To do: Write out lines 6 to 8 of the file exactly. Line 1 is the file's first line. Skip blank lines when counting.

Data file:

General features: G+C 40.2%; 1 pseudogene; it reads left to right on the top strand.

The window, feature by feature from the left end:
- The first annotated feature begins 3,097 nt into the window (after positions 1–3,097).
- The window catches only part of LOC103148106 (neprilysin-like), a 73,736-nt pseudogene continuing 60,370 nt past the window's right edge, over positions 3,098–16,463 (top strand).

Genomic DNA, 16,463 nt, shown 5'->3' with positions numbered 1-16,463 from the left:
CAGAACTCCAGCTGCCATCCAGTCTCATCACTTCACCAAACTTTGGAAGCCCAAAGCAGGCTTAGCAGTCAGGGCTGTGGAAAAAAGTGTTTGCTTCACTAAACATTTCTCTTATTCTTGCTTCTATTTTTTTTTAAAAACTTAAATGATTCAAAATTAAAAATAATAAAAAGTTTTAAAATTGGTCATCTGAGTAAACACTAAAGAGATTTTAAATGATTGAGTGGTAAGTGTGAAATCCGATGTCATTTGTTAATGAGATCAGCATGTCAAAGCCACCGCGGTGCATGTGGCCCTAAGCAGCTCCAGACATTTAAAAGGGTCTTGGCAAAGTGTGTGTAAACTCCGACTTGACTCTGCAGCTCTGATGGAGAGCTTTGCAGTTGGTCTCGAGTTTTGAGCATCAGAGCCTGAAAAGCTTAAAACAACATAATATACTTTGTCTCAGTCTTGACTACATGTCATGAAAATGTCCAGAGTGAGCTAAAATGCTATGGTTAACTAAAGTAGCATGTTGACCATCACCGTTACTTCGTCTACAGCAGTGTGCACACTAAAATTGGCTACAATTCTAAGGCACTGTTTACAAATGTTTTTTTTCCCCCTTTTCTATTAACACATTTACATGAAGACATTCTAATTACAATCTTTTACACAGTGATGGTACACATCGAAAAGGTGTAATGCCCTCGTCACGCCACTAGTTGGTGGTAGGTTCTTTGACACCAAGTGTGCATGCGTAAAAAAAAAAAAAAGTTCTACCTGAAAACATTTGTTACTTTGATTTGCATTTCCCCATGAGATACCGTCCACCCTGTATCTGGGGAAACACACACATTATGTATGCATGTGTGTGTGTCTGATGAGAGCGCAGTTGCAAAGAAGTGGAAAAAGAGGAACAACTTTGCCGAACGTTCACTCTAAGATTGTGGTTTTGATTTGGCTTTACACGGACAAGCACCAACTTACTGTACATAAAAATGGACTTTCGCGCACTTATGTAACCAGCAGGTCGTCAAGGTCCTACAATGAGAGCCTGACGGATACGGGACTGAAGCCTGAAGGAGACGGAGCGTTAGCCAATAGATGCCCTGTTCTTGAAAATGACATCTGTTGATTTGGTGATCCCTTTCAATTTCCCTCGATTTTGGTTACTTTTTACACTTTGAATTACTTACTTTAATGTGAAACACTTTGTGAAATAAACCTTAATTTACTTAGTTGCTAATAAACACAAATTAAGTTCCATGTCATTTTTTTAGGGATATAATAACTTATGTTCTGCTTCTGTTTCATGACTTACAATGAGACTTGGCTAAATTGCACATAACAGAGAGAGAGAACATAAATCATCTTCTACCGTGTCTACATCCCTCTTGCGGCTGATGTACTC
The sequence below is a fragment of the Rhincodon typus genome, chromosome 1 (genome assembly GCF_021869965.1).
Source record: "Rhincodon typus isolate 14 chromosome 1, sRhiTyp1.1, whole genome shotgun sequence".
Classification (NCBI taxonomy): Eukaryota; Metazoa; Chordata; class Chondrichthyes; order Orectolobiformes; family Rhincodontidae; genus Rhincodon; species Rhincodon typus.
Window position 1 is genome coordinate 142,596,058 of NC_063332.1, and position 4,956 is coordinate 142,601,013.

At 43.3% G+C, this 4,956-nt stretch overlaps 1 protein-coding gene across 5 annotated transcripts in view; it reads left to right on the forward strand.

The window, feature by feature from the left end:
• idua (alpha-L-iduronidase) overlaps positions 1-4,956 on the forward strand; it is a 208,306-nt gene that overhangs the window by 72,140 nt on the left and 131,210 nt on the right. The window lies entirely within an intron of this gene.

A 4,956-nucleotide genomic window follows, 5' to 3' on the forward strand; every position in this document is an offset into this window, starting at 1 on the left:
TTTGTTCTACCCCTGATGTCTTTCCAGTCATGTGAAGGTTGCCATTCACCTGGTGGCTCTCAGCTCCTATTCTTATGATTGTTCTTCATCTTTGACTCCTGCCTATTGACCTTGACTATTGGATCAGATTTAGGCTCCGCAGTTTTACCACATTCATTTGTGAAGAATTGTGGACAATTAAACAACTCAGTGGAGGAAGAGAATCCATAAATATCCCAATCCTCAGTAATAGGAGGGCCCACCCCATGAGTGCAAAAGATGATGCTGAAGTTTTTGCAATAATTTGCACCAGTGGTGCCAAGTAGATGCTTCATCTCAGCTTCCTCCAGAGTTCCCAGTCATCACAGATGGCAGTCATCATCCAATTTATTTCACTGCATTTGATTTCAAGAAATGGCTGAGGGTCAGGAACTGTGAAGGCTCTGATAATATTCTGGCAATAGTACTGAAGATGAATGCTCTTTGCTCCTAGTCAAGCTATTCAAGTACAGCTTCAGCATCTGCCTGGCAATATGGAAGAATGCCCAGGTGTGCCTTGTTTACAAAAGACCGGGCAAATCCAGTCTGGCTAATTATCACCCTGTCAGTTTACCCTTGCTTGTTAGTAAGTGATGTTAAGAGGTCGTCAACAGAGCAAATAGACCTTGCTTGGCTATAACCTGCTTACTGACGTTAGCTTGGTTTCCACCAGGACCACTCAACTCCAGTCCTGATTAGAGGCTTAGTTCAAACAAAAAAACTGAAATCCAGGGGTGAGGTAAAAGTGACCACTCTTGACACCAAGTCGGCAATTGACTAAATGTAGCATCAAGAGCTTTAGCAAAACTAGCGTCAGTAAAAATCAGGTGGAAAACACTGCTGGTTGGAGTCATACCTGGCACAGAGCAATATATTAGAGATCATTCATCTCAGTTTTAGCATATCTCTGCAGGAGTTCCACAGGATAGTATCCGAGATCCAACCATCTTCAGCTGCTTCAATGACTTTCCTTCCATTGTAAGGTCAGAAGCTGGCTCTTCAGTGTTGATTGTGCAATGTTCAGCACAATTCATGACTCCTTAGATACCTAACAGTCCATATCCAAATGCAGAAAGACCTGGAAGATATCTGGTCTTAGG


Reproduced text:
CAGAACTCCAGCTGCCATCCAGTCTCATCACTTCACCAAACTTTGGAAGCCCAAAGCAGGCTTAGCAGTCAGGGCTGTGGAAAAAAGTGTTTGCTTCACTAAACATTTCTCTTATTCTTGCTTCTATTTTTTTTTAAAAACTTAAATGATTCAAAATTAAAAATAATAAAAAGTTTTAAAATTGGTCATCTGAGTAAACACTAAAGAGATTTTAAATGATTGAGTGGTAAGTGTGAAATCCGATGTCATTTGTTAATGAGATCAGCATGTCAAAGCCACCGCGGTGCATGTGGCCCTAAGCAGCTCCAGACATTTAAAAGGGTCTTGGCAAAGTGTGTGTAAACTCCGACTTGACTCTGCAGCTCTGATGGAGAGCTTTGCAGTTGGTCTCGAGTTTTGAGCATCAGAGCCTGAAAAGCTTAAAACAACATAATATACTTTGTCTCAGTCTTGACTACATGTCATGAAAATGTCCAGAGTGAGCTAAAATGCTATGGTTAACTAAAGTAGCATGTTGACCATCACCGTTACTTCGTCTACAGCAGTGTGCACACTAAAATTGGCTACAATTCTAAGGCACTGTTTACAAATGTTTTTTTTCCCCCTTTTCTATTAACACATTTACATGAAGACATTCTAATTACAATCTTTTACACAGTGATGGTACACATCGAAAAGGTGTAATGCCCTCGTCACGCCACTAGTTGGTGGTAGGTTCTTTGACACCAAGTGTGCATGCGTAAAAAAAAAAAAAAGTTCTACCTGAAAACATTTGTTACTTTGATTTGCATTTCCCCATGAGATACCGTCCACCCTGTATCTGGGGAAACACACACATTATGTATGCATGTGTGTGTGTCTGATGAGAGCGCAGTTGCAAAGAAGTGGAAAAAGAGGAACAACTTTGCCGAACGTTCACTCTAAGATTGTGGTTTTGATTTGGCTTTACACGGACAAGCACCAACTTACTGTACATAAAAATGGACTTTCGCGCACTTATGTAACCAGCAGGTCGTCAAGGTCCTACAATGAGAGCCTGACGGATACGGGACTGAAGCCTGAAGGAGACGGAGCGTTAGCCAATAGATGCCCTGTTCTTGAAAATGACATCTGTTGATTTGGTGATCCCTTTCAATTTCCCTCGATTTTGGTTACTTTTTACACTTTGAATTACTTACTTTAATGTGAAACACTTTGTGAAATAAACCTTAATTTACTTAGTTGCTAATAAACACAAATTAAGTTCCATGTCATTTTTTTAGGGATATAATAACTTATGTTCTGCTTCTGTTTCATGACTTACAATGAGACTTGGCTAAATTGCACATAACAGAGAGAGAGAACATAAATCATCTTCTACCGTGTCTACATCCCTCTTGCGGCTGATGTACTC
The sequence below is a fragment of the Rhincodon typus genome, chromosome 1 (genome assembly GCF_021869965.1).
Source record: "Rhincodon typus isolate 14 chromosome 1, sRhiTyp1.1, whole genome shotgun sequence".